C. Lee Peeler, President and CEO, Advertising Self-Regulatory Council, and EVP, Council of Better Business Bureaus, testified Tuesday, June 17, before the U.S. Senate Committee on Commerce, Science and Transportation, Subcommittee on Consumer Protection, Product Safety and Insurance at a hearing to address “Protecting Consumers from False and Deceptive Advertising of Weight-Loss Products.”
Mr. Peeler described the self-regulatory system and the work of the Better Business Bureau in addressing false or misleading advertising claims for weight-loss products and highlighted in his presentation the industry trade associations that have embraced the self-regulatory system’s strong standards for truth and accuracy.
Below, an excerpt from his testimony. You can read the full text here.
Advertising Self-Regulation and Weight-loss Claims
Truthful and substantiated advertising for weight-loss products, diets and exercise devices that work can be of substantial assistance to consumers seeking to achieve and maintain a healthy weight.
Misleading, unsubstantiated or exaggerated advertising claims – often for products promising quick, effortless weight loss – have the opposite effect, causing both health and economic injury to consumers.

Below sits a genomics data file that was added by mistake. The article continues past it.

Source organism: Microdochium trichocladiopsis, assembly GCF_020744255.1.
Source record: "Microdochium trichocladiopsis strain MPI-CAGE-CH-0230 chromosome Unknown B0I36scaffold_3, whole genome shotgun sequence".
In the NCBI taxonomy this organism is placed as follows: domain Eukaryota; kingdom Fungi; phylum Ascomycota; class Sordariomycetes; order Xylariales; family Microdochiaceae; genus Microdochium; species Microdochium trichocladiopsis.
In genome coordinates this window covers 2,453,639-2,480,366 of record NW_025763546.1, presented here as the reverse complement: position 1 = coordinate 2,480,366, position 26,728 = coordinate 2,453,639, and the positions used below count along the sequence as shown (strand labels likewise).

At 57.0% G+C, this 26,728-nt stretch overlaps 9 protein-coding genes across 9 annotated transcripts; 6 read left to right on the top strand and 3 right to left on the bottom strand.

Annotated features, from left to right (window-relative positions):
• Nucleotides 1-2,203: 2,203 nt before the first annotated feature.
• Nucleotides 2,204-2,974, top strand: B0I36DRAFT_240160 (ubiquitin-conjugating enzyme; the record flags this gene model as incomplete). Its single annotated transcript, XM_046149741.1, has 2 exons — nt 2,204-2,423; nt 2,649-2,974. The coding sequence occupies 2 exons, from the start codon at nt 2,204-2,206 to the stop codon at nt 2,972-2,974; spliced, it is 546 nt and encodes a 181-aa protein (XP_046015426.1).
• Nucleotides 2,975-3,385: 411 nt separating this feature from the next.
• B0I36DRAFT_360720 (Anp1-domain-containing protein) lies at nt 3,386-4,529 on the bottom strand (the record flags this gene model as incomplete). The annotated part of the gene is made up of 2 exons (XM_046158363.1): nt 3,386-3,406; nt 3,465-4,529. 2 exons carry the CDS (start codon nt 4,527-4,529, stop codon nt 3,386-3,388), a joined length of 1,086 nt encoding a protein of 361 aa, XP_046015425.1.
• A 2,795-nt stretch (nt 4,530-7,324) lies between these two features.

In addition to harm done to consumers, these types of claims also injure honest competitors who promote effective products and whose ads acknowledge the difficulty consumers may face in losing weight and sustaining weight loss.
Misleading advertising both misappropriates sales that would otherwise go to legitimate products and services and undermines the credibility of advertising generally, making it more expensive for honest advertisers to reach their audiences.
Recognizing these twin harms, two industry trade associations – The Electronic Retailing Association (ERA) and the Council for Responsible Nutrition (CRN) – have stepped forward to fund impartial monitoring and oversight of advertising claims, including a substantial number of weight-loss claims.
In 2004, the ERA funded the development of the ERSP program, which provides independent monitoring of all direct-response advertising for a wide range of products, including weight-loss products.
Since its founding, the ERSP program has issued more than 350 decisions, often requiring modification or discontinuance of the challenged advertising. Almost one-third of all ERSP cases have involved weight-loss claims.
In 2006, CRN provided the National Advertising Division with funding for an attorney who would concentrate on monitoring advertising claims for dietary supplements. Since 2006, NAD, through this initiative, has examined advertising claims made for 164 separate supplements, including 30 weight-loss products.
Although the majority of advertisers comply with the recommendations of the self-regulatory system, those who decline to participate in an ERSP or NAD review or refuse to implement recommended changes are referred to the most appropriate federal regulatory agency, most often the FTC.